AZ’s Lynparza impresses with new ovarian cancer data
New data from AstraZeneca’s (AZ) ovarian cancer drug Lynparza have laid down a tough challenge to rivals such as Tesaro, Clovis and Pfizer, who are vying for supremacy in what could be a very tight market.
The companies are developing a new class of cancer drugs, known as poly-ADP ribose polymerase (PARP) inhibitors, and both AZ and Clovis announced new data at the Society of Gynecologic Oncology Annual Meeting on Women’s Cancer.
AZ was already first to get Lynparza (olaparib) approved and launched in the US – but only on early data, and needs strong phase 3 data to ensure the drug can stay on the market and stave off challenges from its rivals.
And strong data is exactly what it got from the phase 3 SOLO-2 trial, a trial involving 295 patients in germline BRCA-mutated, platinum sensitive, relapsed ovarian cancer.
Sales of Lynparza were $218 million in 2016, and AZ needs the data to convince doctors to prescribe it to push revenues past the magic billion-dollar mark, as CEO Pascale Soriot seeks change its fortunes as older drugs face generic competition.
Lynparza reduced risk of disease progression by 70% with an investigator-assessed progression-free survival of 19.1 months vs 5.5 months with placebo.
A blinded independent central review showed progression-free survival of 30.2 months vs 5.5 months with placebo.
There was also a statistically-significant benefit in time to second progression or death seen in patients treated with Lynparza compared with placebo – too many patients were still alive to give a figure in the Lynparza arm, compared with 18.4 months in a placebo arm.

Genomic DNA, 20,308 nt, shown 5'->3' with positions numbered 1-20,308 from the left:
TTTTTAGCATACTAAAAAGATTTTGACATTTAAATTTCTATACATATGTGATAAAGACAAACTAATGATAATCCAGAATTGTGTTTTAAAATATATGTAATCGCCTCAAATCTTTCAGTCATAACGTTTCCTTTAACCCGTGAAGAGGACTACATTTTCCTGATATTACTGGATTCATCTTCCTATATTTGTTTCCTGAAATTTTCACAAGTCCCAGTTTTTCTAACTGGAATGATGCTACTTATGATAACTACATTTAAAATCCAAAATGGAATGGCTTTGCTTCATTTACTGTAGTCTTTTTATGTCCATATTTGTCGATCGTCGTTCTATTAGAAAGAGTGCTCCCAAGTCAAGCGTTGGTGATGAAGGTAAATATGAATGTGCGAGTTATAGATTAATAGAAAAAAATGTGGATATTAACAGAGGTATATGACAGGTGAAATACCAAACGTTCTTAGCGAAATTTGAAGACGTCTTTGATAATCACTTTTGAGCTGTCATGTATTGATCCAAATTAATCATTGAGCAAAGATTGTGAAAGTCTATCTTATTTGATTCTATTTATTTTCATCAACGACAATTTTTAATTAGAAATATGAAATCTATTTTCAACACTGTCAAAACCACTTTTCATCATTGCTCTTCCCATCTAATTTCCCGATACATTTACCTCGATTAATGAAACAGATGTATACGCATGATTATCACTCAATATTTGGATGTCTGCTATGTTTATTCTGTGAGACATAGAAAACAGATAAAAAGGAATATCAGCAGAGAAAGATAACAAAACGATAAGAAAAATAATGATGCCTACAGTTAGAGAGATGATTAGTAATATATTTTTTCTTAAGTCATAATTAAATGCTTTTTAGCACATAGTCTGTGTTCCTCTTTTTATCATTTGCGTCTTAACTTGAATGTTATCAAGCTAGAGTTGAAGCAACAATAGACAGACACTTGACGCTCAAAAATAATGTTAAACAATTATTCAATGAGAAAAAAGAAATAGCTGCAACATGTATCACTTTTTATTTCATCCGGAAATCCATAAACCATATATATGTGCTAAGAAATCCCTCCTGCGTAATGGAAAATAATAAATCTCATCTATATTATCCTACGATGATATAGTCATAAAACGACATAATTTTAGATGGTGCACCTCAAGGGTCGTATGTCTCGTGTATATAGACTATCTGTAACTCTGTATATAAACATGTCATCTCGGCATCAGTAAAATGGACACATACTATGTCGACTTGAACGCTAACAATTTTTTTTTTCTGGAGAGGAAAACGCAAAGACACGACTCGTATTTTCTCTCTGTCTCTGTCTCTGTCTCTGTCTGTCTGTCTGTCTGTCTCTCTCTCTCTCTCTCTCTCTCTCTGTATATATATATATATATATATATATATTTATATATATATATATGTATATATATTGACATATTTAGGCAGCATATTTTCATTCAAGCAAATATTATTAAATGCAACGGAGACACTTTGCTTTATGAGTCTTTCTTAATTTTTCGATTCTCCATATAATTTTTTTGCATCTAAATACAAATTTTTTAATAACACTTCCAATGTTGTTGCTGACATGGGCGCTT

AZ also noted safety data was in line with previous trials, with a low incidence of haematological toxicity – an important factor for a drug that will be used as a maintenance therapy.
Shares in Tesaro, which is developing rival PARP inhibitor niraparib, fell 10% following the news, as AZ’s data seem to show it has an advantage in efficacy.
In a trial in the same indication last year, niraparib showed a progression-free survival of 21 months, compared with 5.5 months in a placebo group.
Clovis got its PARP inhibitor approved by the FDA in December and works in a slightly larger patient group including those with BRCA-like mutations. Data from Clovis’ phase 2 ARIEL 2 study showed a progression-free survival of just under 13 months in some groups. The company’s share price jumped 10% on the data.
Slightly behind is Pfizer and its talazoparib, which it acquired through its takeover of cancer biotech Medivation in September.
Medivation says talazoparib could be the best in class through a slightly different mechanism of action, although sales forecasts are much lower, at around $165 million.
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